Short-term effects of fine particulate matter pollution on daily health events in Latin America: a systematic review and meta-analysis
Ambient air pollution is among the leading risks for health worldwide and by 2050 will largely overcome deaths due to unsafe sanitation and malaria, but local evidence from Latin America (LA) is scarce. We aimed to summarize the effect of short-term exposure to fine particulate air pollution (PM2.5) on morbidity and mortality in Latin America and evaluate evidence coverage and quality, using systematic review and meta-analysis.
The comprehensive search (six online databases and hand-searching) identified studies investigating the short-term associations between PM2.5 and daily health events in LA. Two reviewers independently accessed the internal validity of the studies and used random-effect models in the meta-analysis.
We retrieved 1628 studies. Nine were elected for the qualitative analysis and seven for the quantitative analyses. Each 10 µg/m3 increments in daily PM2.5 concentrations was significantly associated with increased risk for respiratory and cardiovascular mortality in all-ages (polled RR = 1.02, 95% CI, 1.02–1.02 and RR = 1.01, 95% CI , 1.01–1.02, respectively).
Short-term exposure to PM2.5 in LA is significantly associated with increased risk for respiratory and cardiovascular mortality. Evidence is concentrated in few cities and some presented high risk of bias.
KeywordsAir pollution Particulate matter Fine particulate matter PM2.5 Mortality Latin America Systematic review and meta-analysis
Compliance with ethical standards
The present manuscript is an original work, has not been previously published whole or in part, and is not under consideration for publication elsewhere. We did not fabricate data. We did not present data, text or theories from other authors as if they are ours (no “plagiarism”). All authors contributed sufficiently to the scientific work, read the manuscript, agreed the work is ready for submission to a journal and accepted responsibility for the manuscript’s content. All authors do not present actual or potential conflicts of interest regarding the submitted.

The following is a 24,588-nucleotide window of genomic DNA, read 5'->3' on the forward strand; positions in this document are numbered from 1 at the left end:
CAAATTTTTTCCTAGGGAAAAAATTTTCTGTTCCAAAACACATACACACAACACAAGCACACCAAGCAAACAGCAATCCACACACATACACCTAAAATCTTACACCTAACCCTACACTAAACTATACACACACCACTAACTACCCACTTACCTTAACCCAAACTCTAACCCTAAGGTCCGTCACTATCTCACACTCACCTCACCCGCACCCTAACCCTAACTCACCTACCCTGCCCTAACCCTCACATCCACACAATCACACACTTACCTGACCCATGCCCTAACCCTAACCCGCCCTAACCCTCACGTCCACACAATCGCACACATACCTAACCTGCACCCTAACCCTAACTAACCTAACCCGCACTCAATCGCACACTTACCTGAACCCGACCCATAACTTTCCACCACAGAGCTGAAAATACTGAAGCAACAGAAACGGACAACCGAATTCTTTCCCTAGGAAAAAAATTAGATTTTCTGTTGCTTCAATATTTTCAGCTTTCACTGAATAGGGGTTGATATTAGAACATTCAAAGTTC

- Anderson H, Atkinson R, Peacock J, Marston L, Konstantinou K (2004) Meta-analysis of time-series studies and panel studies of particulate matter (PM) and ozone (O3). Rep. a WHO Task Gr. 1–68.Google Scholar
- Cesar ACG, Nascimento LFC, De Carvalho JA, Gobbo Cesar AC, Nascimento LFC, de Carvalho Jr JÁ (2013) Association between exposure to particulate matter and hospital admissions for respiratory diseases in children. Rev Saude Publica 47:1209–1212. doi: 10.1590/S0034-8910.2013047004713 CrossRefPubMedPubMedCentralGoogle Scholar
- GBD 2015 Risk Factors Collaborators (2016) Global, regional, and national comparative risk assessment of 79 behavioural, environmental and occupational, and metabolic risks or clusters of risks, 1990–2015: a systematic analysis for the Global Burden of Disease Study 2015. Lancet 388(10053):1659–1724. doi: 10.1016/S0140-6736(16)31679-8
- Green J, Sánchez S (2012) Air quality in Latin America: an overview. Clean air Inst. 1–28. doi: 10.1017/CBO9781107415324.004
- Health Effects Institute (2002) Understanding the Health Effects of Components of the Particulate Matter Mix: Progress and Next StepsGoogle Scholar
- Higgins J, Green S (2011) Cochrane handbook for systematic reviews of interventions Version 5.1.0 [updated March 2011]. The Cochrane Collaboration.Google Scholar
- Ignotti E, Hacon SS, Junger WL, Mourão D, Longo K, FreitasS, et a. (2010) Air pollution and hospital admissions for respiratory diseases in the subequatorial Amazon: a time series approach Cad Saúde Pública 26(4):747–761; doi: 10.1590/S0102-311X2010000400017
- Lam J, Koustas E, Sutton P, Johnson PI, Atchley DS, Sen S et al (2014) The Navigation Guide - evidence-based medicine meets environmental health: integration of animal and human evidence for PFOA effects on fetal growth. Environ Health Perspect 122:1040–1051. doi: 10.1289/ehp.1307923 PubMedPubMedCentralGoogle Scholar
- Ministério do Meio Ambiente (2014) 1° diagnóstico da rede de monitoramento da qualidade do ar no Brasil. 267.Google Scholar
- Organisation for Economic Co-operation and Development (2012) Environmental outlook to 2050: the consequences of inaction. The Organisation for Economic Co-operation and Development [online], http://www.oecd.org/environment/oecdenvironmental outlookto2050theconsequencesofinaction.htm
- Romieu I, Gouveia N, Cifuentes LA, de Leon AP, Junger W, Vera J, et al (2012) Multicity study of air pollution and mortality in Latin America (the ESCALA study) Res Rep Health Eff Inst 5–86Google Scholar
- Sanhueza PH, Vargas CR, Jiménez J.P (1998) Daily mortality in Santiago and its relation with air pollution. Rev Méd Chile 127:235–242Google Scholar
- Van Donkelaar A, Martin RV, Brauer M, Hsu NC, Kahn RA, Levy RC et al (2016) Global estimates of fine particulate matter using a combined geophysical-statistical method with information from satellites, models, and monitors. Environ Sci Technol 50:3762–3772. doi: 10.1021/acs.est.5b05833 CrossRefPubMedGoogle Scholar
- World Health Organization (2006) WHO Air quality guidelines for particulate matter, ozone, nitrogen dioxide and sulfur dioxide: global update 2005: summary of risk assessment. Geneva World Heal Organ 1–22; doi: 10.1016/0004-6981(88)90109-6
- World Health Organization (2015) WHO Expert Consultation: available evidence for the future update of the WHO Global Air Quality Guidelines (AQGs).10Google Scholar